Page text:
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Discover a career filled with variety at St Christopher's

“Doing the Flexi Passport gave me a clear picture of where I want to go in my career”

Variety can play a huge role in how motivated, engaged and inspired you feel at work. Through St Christopher’s Academy, working with us means you’ll have opportunities to diversify your skills at every stage of your career.

Irene completed the Flexi Passport to get a taste of what it’s like to work in children’s homes, semi-independent homes and outreach services. She also takes part in our Talent Pathway, delivering training to new employees. Find out how the Academy has supported her career aspirations.

Why did you want to join St Christopher’s?

I came from a retail background but had worked with young people before and always enjoyed it. One day, I was searching through jobs and found St Christopher’s. I liked what they stood for. I had never worked specifically with children in care so this was my first opportunity to work with that group.

What experience did you have before joining the organisation?

Previously I had done some football coaching for young refugees, provided mentoring for refugees aged 11-17 and worked in a centre for young people who were at risk of being excluded from school.

You are on the Talent Pathway. Why did you choose that career pathway?

Because I have worked in the sector for such a long time, I wanted to do something different and use my experience to help people when they are new to the profession. It’s important to hear from colleagues who have done the job before so that you understand the reality. Working with young people isn’t just fun and games, or like something out of Tracy Beaker – it can be hard and you will be emotionally affected by the work.

What do you get out of being a training co-facilitator?

It helps me reflect on my own skills and realise that I know what I’m doing! It has shown me that I know my job really well, and means I can help other people do their job correctly too by sharing my knowledge and experience. I always try to make sure that people have something to take away from every training session, something they can use even if they change career.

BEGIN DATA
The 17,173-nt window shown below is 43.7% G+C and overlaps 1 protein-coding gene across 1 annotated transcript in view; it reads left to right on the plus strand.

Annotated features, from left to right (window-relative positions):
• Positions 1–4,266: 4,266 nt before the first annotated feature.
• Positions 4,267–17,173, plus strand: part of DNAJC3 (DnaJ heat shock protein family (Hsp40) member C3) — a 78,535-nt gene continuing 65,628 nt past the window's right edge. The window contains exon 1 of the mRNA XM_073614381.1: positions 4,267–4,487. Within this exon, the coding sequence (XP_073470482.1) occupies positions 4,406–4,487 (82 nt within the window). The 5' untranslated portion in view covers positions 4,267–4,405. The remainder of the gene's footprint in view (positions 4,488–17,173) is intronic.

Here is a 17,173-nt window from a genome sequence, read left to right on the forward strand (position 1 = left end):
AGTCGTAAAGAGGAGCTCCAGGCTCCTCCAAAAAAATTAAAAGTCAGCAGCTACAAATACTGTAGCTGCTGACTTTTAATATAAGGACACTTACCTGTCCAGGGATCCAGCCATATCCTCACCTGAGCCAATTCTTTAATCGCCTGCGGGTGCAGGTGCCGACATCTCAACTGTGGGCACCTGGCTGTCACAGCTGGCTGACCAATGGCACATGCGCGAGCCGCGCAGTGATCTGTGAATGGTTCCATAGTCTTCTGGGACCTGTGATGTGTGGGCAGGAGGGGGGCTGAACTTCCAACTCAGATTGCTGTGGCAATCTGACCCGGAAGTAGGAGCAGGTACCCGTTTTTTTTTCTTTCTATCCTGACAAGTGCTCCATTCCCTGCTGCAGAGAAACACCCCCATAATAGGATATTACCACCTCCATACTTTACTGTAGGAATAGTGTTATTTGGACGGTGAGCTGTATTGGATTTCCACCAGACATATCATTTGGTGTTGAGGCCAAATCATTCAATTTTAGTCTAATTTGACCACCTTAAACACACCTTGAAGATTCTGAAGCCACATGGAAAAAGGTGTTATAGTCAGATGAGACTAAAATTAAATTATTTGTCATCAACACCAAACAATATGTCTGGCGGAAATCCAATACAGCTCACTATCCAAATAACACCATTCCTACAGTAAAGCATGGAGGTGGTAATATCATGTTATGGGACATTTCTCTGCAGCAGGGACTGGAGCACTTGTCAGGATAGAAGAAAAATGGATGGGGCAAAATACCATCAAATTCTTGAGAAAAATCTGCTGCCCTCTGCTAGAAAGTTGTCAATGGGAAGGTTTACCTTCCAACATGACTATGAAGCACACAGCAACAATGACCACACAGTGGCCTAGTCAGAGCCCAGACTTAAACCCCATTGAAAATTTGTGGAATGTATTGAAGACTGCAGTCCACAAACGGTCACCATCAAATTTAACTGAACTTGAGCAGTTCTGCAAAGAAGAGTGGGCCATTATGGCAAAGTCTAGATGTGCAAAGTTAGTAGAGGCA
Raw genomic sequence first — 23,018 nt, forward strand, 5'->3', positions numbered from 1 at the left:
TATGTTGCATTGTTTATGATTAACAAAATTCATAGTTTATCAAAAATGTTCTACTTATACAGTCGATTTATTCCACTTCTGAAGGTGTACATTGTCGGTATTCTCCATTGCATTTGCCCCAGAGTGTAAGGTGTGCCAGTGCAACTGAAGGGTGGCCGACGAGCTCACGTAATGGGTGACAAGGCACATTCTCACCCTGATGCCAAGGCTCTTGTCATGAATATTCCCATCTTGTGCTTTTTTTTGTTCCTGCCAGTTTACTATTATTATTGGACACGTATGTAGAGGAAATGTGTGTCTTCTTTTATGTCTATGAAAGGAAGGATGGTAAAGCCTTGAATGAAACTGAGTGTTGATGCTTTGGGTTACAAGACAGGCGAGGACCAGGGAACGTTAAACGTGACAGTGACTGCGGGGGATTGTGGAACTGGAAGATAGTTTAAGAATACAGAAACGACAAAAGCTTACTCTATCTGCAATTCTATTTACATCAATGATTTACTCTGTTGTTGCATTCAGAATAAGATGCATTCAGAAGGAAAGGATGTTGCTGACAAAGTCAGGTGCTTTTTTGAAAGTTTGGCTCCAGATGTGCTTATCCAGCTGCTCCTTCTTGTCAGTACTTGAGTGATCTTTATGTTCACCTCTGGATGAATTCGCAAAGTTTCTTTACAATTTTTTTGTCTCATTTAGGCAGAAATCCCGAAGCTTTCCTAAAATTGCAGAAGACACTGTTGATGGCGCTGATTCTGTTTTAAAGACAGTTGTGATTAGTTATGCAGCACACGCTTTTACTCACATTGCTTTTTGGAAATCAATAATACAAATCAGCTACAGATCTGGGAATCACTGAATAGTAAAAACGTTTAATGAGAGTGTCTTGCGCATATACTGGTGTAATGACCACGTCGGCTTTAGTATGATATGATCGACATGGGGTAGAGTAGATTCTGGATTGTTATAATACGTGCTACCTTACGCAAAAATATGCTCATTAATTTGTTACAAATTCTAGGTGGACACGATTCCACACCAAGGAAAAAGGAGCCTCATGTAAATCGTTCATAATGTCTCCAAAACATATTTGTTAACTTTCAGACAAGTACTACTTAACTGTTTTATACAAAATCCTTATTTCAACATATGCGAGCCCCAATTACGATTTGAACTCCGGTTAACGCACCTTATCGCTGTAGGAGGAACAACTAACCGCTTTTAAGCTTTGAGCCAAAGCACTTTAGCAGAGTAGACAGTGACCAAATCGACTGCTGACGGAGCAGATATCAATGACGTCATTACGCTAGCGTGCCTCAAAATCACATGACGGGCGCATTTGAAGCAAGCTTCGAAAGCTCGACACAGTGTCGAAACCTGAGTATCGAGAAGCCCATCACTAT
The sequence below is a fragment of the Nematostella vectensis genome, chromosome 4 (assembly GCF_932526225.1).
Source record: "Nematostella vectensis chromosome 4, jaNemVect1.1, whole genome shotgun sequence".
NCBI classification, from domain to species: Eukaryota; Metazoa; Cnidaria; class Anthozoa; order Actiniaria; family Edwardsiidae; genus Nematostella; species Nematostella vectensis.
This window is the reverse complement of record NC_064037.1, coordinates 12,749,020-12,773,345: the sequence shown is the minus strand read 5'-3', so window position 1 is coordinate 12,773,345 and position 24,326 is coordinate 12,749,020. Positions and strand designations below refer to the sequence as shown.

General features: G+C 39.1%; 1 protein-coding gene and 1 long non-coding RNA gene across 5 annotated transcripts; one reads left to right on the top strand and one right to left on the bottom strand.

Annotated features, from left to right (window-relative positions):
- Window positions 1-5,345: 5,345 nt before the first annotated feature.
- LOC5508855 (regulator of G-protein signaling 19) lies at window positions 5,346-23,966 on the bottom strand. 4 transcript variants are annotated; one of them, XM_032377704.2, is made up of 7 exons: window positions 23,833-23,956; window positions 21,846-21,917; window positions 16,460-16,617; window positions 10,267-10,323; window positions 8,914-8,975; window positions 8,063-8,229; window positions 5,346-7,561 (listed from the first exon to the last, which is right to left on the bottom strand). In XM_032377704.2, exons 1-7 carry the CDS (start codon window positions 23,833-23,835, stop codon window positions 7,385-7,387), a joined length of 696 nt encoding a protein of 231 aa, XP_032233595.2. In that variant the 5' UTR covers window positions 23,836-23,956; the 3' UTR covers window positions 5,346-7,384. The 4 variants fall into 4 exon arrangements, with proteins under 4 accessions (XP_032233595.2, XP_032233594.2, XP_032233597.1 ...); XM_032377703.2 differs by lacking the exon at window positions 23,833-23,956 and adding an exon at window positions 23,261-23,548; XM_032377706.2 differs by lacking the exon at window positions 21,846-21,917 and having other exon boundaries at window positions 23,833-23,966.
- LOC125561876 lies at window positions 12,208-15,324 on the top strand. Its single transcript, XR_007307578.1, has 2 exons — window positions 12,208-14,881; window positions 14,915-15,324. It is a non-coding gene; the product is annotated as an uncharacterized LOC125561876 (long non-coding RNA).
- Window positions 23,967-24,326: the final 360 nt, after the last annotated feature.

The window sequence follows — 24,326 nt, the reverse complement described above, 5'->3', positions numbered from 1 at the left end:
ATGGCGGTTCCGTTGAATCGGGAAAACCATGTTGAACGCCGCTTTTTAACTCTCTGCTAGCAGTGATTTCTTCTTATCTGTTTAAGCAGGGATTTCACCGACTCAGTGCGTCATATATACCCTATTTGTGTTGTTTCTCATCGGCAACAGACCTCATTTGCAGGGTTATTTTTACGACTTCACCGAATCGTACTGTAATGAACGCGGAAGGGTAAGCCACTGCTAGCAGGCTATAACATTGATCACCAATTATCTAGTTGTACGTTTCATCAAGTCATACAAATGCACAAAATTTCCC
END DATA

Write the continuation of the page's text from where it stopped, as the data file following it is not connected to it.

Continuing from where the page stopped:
Delivering training has grown my confidence, so I know I could go into a role like this in the future if I wanted to do something different. One day I would like to run training on working with young people at risk of county lines and exploitation.

You’re also on the Flexi Passport. What have you learnt from working in different St Christopher’s services?

I’ve worked in a semi-independent home, a children’s home and at Trusted Spaces, a community-based project supporting young people at risk of grooming, gang involvement, exclusion from school and exploitation. Working in these three roles means I’ve gained different skills and understand how different children’s services are connected.

It’s also made me see that I can expand my skills and don’t have to stick to one thing – I would urge anyone to take up opportunities at St Christopher’s to work in a different services because you learn so much.

Which role have you enjoyed the most?

Trusted Spaces is my favourite. I get a lot out of working with young people and families who are actively seeking our support. You don’t always have that link to young people’s families when you work in children’s homes or semi-independent homes, so I like that I can bridge that gap.

Because it is community-based, I can work with young people in an environment they feel comfortable in – like the park, or window shopping in their area, or in their school. It means I get to see how they act in their own space. I think it’s the best way to work as you get so much more out of young people that way, which then means you know more about what’s going on in their lives and any safeguarding risks.

Is working with families different?

Most of the time, children still crave being part of a family. At Trusted Spaces, I enjoy helping to build relationships for young people and their families, as they are so important for offering lifelong connections.

For example, after a session with a young person I can offer tips to their parents on how they could build a better relationship. I don’t reveal what the young person has spoken about as it’s confidential, but I can point the parent in the right direction. It works the other way round too – when a parent is worried about their child, I can check in with them and be the trusted adult they need in that moment.

What’s next for you?

Doing the Flexi Passport gave me a clear picture of where I want to go in my career. I know that I want to do more one-to-one, long-term work with young people because you can see the difference you’re making to their lives.

I’ve always wanted to study psychology, so I want to become a therapist for young people or families, or be a counsellor in schools. I’ll be studying Level 5 and Level 7  Child Psychology courses this year to get an understanding of the basics. Hopefully this will help me get to where I want to be!

Thank you to Irene for sharing her story. If you’re looking for a career where you can diversify your skills, apply to work at St Christopher’s now.